Region to post 4% economic growth
A World Bank report said on Wednesday that the MENA region is expected to achieve growth of 4.1% this year and 3.85% in 2012. The World Bank added another 0.5% to its previously published forecast for 2011 earlier in May. This is primarily due to, “more expansionary fiscal policies in the region, expanded oil production (excluding Libya), better than expected growth in Iran, and a quicker than anticipated pickup in industrial production in Egypt”.
However, these variables are expected to be reversed in 2012 with oil demand expected to shrink as global growth contracts resulting in a 0.5% decline in growth rate, the report added.In addition to global economic uncertainty, the current pro-democracy wave poses vast financial, economic and social challenges and setbacks, the World Bank said.
Declining oil prices in 2012 will have a major toll on the region’s budgets which are heavily burdened by answering pressing social demands and expanding expenditures on infrastructure. The study stresses good governance as one of the key areas these countries should concentrate on; to bring in more investment which in turn would stimulate growth. “Indeed, if we look at examples from other countries undergoing transition, investment surged in many economies that made early moves to improve governance,” said Caroline Freund, chief economist for the Middle East and North Africa region at the World Bank.
“Overall, while improving government institutions is necessary for voice and accountability, it is also necessary for growth and the efficient use of resources.” She further said that transparency and accountability are critical to attract investments and stimulate growth.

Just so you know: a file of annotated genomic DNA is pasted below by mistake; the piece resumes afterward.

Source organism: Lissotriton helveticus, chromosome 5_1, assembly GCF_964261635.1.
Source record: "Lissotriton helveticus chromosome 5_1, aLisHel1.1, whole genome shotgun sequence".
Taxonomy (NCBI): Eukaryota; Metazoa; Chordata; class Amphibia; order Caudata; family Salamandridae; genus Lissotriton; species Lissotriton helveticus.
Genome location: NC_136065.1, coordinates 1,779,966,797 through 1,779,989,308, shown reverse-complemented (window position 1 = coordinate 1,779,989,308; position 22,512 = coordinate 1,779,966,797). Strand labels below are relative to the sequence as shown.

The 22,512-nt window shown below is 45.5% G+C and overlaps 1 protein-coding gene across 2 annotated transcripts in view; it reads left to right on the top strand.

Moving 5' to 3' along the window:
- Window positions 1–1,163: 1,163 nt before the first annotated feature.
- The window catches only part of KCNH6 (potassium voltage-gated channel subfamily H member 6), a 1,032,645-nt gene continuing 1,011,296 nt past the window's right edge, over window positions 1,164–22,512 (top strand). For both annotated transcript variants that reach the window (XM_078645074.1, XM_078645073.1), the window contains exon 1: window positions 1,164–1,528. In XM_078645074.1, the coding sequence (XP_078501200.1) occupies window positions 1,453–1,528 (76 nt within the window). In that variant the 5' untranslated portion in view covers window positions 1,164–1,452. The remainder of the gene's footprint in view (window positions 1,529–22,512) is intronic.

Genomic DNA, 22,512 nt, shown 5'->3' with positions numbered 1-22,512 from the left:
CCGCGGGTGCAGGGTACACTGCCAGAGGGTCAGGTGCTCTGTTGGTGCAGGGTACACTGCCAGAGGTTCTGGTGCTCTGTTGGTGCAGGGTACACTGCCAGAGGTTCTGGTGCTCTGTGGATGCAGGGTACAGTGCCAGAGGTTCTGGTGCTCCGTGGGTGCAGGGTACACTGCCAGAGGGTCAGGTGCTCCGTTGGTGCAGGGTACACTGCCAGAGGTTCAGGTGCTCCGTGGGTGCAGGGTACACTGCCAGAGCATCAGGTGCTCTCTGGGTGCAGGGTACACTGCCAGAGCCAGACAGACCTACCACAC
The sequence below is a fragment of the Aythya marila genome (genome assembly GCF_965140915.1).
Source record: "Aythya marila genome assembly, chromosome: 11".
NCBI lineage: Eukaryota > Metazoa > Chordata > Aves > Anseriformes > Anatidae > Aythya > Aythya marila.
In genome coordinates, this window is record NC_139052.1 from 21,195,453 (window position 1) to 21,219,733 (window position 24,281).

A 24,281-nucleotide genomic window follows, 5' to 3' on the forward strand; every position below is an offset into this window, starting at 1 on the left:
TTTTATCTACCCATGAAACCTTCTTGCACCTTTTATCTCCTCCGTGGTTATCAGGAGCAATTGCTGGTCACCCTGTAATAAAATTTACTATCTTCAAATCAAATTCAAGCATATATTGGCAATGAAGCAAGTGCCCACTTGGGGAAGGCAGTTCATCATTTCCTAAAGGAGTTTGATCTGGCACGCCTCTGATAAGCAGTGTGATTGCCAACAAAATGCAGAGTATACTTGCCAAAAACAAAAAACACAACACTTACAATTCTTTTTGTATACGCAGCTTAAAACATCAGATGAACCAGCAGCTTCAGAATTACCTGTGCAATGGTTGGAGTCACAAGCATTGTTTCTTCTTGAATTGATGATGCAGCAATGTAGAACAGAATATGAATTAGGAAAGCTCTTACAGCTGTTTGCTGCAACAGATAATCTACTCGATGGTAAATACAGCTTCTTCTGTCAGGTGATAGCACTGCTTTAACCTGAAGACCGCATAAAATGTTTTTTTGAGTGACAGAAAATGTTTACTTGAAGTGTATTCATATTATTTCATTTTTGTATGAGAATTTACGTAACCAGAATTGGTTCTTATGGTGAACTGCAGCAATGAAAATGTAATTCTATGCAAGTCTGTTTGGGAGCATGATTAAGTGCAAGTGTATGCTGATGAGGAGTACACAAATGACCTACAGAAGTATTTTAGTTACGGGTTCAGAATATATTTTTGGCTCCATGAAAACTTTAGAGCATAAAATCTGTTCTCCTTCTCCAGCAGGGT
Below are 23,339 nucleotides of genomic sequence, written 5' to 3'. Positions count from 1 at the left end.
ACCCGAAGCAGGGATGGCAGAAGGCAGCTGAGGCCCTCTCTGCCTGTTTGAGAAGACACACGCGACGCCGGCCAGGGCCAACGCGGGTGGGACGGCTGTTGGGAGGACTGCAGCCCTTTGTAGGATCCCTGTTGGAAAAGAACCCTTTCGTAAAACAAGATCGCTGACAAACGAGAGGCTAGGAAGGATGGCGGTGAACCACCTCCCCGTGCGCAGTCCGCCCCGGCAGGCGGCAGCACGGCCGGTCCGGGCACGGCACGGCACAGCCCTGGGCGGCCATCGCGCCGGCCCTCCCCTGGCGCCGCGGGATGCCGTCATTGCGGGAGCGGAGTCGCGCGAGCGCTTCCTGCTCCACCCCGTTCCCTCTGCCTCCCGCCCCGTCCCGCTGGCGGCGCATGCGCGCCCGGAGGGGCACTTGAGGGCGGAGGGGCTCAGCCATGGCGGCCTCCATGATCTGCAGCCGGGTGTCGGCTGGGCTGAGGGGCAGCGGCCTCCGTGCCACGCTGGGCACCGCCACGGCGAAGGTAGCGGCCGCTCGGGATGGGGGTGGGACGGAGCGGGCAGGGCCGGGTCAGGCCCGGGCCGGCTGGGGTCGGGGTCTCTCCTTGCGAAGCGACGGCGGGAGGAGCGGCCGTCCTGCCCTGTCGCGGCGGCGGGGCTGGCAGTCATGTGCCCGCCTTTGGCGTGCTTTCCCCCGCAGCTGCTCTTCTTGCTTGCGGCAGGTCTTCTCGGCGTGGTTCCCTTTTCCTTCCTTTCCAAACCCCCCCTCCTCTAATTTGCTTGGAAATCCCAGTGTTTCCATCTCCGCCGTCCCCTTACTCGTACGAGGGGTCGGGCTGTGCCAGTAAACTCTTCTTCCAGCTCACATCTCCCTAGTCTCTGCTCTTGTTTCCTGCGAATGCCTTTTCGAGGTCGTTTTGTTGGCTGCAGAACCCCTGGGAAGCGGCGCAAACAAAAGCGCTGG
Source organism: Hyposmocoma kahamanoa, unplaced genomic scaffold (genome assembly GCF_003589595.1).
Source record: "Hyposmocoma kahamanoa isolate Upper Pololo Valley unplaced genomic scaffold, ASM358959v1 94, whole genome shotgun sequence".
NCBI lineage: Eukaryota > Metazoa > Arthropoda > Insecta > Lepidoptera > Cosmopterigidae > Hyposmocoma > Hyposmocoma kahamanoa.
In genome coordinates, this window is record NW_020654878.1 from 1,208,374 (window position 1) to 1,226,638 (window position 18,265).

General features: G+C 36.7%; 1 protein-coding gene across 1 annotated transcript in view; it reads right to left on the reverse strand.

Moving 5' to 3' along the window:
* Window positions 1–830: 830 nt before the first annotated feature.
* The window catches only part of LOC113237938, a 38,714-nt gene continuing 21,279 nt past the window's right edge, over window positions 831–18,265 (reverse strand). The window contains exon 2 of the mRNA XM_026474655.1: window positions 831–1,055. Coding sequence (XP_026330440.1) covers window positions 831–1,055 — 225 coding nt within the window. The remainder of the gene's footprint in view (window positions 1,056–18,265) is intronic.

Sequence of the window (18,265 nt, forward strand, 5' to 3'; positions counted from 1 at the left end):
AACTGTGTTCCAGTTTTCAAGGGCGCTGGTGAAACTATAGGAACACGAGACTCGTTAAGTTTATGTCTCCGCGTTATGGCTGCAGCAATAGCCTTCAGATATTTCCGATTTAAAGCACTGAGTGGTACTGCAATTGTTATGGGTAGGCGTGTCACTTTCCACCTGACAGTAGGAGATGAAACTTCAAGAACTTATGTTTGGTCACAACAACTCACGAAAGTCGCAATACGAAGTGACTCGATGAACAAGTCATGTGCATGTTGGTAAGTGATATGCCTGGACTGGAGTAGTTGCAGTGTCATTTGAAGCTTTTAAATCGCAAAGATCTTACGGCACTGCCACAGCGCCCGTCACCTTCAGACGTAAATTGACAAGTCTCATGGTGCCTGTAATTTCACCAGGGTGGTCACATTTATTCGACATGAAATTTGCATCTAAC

The report added that the MENA region has been stronger in the area of investment than South America and Eastern Europe. Countries like Morocco and Egypt have been more successful in attracting investments than other Arab states, particularly oil-exporting countries.
“When governance is good, public investments support private investment by providing the energy, roads, logistics and communications links necessary for firms to function productively,” said Freund.
“But with poor governance, public investment is more likely to crowd out private investment by using resources that would otherwise be used by the private sector,” she added.
“Services and manufacturing are where the action is,” said Elena Ianchovichina, lead economist in the MENA region and principal author of the report. “Services have been a source of strength for both income and jobs, in levels and growth, especially in the oil importing countries. Manufacturing has also contributed to growth in income and jobs, but in the MENA region, the sector is small relative to the manufacturing sectors in Brazil, Indonesia, Malaysia and Turkey.” (Source: www.yallafinance.com)